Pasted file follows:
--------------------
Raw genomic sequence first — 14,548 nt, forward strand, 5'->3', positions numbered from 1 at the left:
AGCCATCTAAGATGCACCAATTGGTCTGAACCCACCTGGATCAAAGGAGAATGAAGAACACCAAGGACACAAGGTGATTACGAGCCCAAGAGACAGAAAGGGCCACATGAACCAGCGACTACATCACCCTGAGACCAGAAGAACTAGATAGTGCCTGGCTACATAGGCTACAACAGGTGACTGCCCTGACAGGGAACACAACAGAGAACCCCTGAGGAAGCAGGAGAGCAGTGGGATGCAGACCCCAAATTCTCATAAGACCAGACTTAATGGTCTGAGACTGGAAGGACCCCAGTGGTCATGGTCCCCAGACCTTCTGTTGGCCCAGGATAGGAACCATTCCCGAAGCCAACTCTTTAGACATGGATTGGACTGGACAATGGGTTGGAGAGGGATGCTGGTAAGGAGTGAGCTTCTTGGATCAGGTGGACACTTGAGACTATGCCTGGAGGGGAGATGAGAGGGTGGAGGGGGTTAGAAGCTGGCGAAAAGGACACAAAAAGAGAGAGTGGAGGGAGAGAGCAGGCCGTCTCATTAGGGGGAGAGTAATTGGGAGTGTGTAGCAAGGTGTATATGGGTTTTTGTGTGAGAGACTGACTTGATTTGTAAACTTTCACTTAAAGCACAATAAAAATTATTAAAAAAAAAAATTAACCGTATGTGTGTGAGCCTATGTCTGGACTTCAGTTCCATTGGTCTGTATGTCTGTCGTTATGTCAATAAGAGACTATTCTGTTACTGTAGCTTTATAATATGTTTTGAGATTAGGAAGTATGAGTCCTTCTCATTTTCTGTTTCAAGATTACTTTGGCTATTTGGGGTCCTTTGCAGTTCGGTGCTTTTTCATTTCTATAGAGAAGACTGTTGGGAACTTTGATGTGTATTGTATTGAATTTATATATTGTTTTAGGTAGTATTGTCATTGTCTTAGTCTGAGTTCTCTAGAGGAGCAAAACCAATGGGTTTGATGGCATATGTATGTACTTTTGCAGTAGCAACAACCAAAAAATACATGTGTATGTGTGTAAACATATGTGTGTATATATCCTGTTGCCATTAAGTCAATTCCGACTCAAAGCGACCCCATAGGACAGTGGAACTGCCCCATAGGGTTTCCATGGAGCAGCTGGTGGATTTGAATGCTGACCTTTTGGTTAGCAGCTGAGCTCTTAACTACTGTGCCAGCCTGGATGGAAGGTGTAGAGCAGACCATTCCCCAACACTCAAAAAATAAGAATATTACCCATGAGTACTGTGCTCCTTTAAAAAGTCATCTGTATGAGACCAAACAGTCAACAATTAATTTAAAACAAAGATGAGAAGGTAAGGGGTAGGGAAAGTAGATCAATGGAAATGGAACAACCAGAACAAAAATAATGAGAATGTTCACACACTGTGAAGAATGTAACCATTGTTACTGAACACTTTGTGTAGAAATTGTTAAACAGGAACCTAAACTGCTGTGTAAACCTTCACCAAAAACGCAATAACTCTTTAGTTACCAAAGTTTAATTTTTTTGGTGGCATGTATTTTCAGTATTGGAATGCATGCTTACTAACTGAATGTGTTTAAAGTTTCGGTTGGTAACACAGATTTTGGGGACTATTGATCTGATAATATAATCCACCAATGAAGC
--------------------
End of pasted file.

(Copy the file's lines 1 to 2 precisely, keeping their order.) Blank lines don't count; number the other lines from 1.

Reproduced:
Raw genomic sequence first — 14,548 nt, forward strand, 5'->3', positions numbered from 1 at the left:
AGCCATCTAAGATGCACCAATTGGTCTGAACCCACCTGGATCAAAGGAGAATGAAGAACACCAAGGACACAAGGTGATTACGAGCCCAAGAGACAGAAAGGGCCACATGAACCAGCGACTACATCACCCTGAGACCAGAAGAACTAGATAGTGCCTGGCTACATAGGCTACAACAGGTGACTGCCCTGACAGGGAACACAACAGAGAACCCCTGAGGAAGCAGGAGAGCAGTGGGATGCAGACCCCAAATTCTCATAAGACCAGACTTAATGGTCTGAGACTGGAAGGACCCCAGTGGTCATGGTCCCCAGACCTTCTGTTGGCCCAGGATAGGAACCATTCCCGAAGCCAACTCTTTAGACATGGATTGGACTGGACAATGGGTTGGAGAGGGATGCTGGTAAGGAGTGAGCTTCTTGGATCAGGTGGACACTTGAGACTATGCCTGGAGGGGAGATGAGAGGGTGGAGGGGGTTAGAAGCTGGCGAAAAGGACACAAAAAGAGAGAGTGGAGGGAGAGAGCAGGCCGTCTCATTAGGGGGAGAGTAATTGGGAGTGTGTAGCAAGGTGTATATGGGTTTTTGTGTGAGAGACTGACTTGATTTGTAAACTTTCACTTAAAGCACAATAAAAATTATTAAAAAAAAAAATTAACCGTATGTGTGTGAGCCTATGTCTGGACTTCAGTTCCATTGGTCTGTATGTCTGTCGTTATGTCAATAAGAGACTATTCTGTTACTGTAGCTTTATAATATGTTTTGAGATTAGGAAGTATGAGTCCTTCTCATTTTCTGTTTCAAGATTACTTTGGCTATTTGGGGTCCTTTGCAGTTCGGTGCTTTTTCATTTCTATAGAGAAGACTGTTGGGAACTTTGATGTGTATTGTATTGAATTTATATATTGTTTTAGGTAGTATTGTCATTGTCTTAGTCTGAGTTCTCTAGAGGAGCAAAACCAATGGGTTTGATGGCATATGTATGTACTTTTGCAGTAGCAACAACCAAAAAATACATGTGTATGTGTGTAAACATATGTGTGTATATATCCTGTTGCCATTAAGTCAATTCCGACTCAAAGCGACCCCATAGGACAGTGGAACTGCCCCATAGGGTTTCCATGGAGCAGCTGGTGGATTTGAATGCTGACCTTTTGGTTAGCAGCTGAGCTCTTAACTACTGTGCCAGCCTGGATGGAAGGTGTAGAGCAGACCATTCCCCAACACTCAAAAAATAAGAATATTACCCATGAGTACTGTGCTCCTTTAAAAAGTCATCTGTATGAGACCAAACAGTCAACAATTAATTTAAAACAAAGATGAGAAGGTAAGGGGTAGGGAAAGTAGATCAATGGAAATGGAACAACCAGAACAAAAATAATGAGAATGTTCACACACTGTGAAGAATGTAACCATTGTTACTGAACACTTTGTGTAGAAATTGTTAAACAGGAACCTAAACTGCTGTGTAAACCTTCACCAAAAACGCAATAACTCTTTAGTTACCAAAGTTTAATTTTTTTGGTGGCATGTATTTTCAGTATTGGAATGCATGCTTACTAACTGAATGTGTTTAAAGTTTCGGTTGGTAACACAGATTTTGGGGACTATTGATCTGATAATATAATCCACCAATGAAGC